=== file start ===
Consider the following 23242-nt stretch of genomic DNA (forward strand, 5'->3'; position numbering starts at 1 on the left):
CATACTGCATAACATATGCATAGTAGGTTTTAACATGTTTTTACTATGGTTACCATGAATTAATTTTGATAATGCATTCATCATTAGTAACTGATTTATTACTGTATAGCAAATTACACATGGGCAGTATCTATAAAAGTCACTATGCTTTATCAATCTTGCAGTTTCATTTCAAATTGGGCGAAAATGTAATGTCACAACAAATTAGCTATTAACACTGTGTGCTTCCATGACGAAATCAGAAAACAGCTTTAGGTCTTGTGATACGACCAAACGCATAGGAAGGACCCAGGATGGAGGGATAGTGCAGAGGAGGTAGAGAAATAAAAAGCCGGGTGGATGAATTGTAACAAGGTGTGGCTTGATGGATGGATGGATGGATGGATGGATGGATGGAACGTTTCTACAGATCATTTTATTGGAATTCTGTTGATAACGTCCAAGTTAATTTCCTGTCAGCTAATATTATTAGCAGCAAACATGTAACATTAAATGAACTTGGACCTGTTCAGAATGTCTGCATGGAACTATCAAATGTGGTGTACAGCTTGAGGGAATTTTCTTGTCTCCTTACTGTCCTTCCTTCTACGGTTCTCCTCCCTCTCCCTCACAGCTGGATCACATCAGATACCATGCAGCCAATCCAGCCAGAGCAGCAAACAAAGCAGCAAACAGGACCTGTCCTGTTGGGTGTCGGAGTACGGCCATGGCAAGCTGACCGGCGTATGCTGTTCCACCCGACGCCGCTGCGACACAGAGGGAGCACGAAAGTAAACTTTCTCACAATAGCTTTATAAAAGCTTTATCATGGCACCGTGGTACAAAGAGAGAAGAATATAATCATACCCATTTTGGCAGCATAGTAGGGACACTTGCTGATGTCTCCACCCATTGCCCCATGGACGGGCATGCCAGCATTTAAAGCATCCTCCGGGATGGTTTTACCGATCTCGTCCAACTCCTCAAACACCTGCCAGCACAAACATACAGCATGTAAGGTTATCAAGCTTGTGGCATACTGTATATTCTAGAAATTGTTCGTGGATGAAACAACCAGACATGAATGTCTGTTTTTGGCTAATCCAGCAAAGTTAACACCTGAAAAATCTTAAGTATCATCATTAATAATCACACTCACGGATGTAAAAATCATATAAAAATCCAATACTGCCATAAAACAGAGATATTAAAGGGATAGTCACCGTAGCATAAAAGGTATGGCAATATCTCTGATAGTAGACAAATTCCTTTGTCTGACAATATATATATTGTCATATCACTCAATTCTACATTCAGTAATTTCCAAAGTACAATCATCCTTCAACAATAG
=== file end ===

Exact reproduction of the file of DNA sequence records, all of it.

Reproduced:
Consider the following 23242-nt stretch of genomic DNA (forward strand, 5'->3'; position numbering starts at 1 on the left):
CATACTGCATAACATATGCATAGTAGGTTTTAACATGTTTTTACTATGGTTACCATGAATTAATTTTGATAATGCATTCATCATTAGTAACTGATTTATTACTGTATAGCAAATTACACATGGGCAGTATCTATAAAAGTCACTATGCTTTATCAATCTTGCAGTTTCATTTCAAATTGGGCGAAAATGTAATGTCACAACAAATTAGCTATTAACACTGTGTGCTTCCATGACGAAATCAGAAAACAGCTTTAGGTCTTGTGATACGACCAAACGCATAGGAAGGACCCAGGATGGAGGGATAGTGCAGAGGAGGTAGAGAAATAAAAAGCCGGGTGGATGAATTGTAACAAGGTGTGGCTTGATGGATGGATGGATGGATGGATGGATGGATGGAACGTTTCTACAGATCATTTTATTGGAATTCTGTTGATAACGTCCAAGTTAATTTCCTGTCAGCTAATATTATTAGCAGCAAACATGTAACATTAAATGAACTTGGACCTGTTCAGAATGTCTGCATGGAACTATCAAATGTGGTGTACAGCTTGAGGGAATTTTCTTGTCTCCTTACTGTCCTTCCTTCTACGGTTCTCCTCCCTCTCCCTCACAGCTGGATCACATCAGATACCATGCAGCCAATCCAGCCAGAGCAGCAAACAAAGCAGCAAACAGGACCTGTCCTGTTGGGTGTCGGAGTACGGCCATGGCAAGCTGACCGGCGTATGCTGTTCCACCCGACGCCGCTGCGACACAGAGGGAGCACGAAAGTAAACTTTCTCACAATAGCTTTATAAAAGCTTTATCATGGCACCGTGGTACAAAGAGAGAAGAATATAATCATACCCATTTTGGCAGCATAGTAGGGACACTTGCTGATGTCTCCACCCATTGCCCCATGGACGGGCATGCCAGCATTTAAAGCATCCTCCGGGATGGTTTTACCGATCTCGTCCAACTCCTCAAACACCTGCCAGCACAAACATACAGCATGTAAGGTTATCAAGCTTGTGGCATACTGTATATTCTAGAAATTGTTCGTGGATGAAACAACCAGACATGAATGTCTGTTTTTGGCTAATCCAGCAAAGTTAACACCTGAAAAATCTTAAGTATCATCATTAATAATCACACTCACGGATGTAAAAATCATATAAAAATCCAATACTGCCATAAAACAGAGATATTAAAGGGATAGTCACCGTAGCATAAAAGGTATGGCAATATCTCTGATAGTAGACAAATTCCTTTGTCTGACAATATATATATTGTCATATCACTCAATTCTACATTCAGTAATTTCCAAAGTACAATCATCCTTCAACAATAG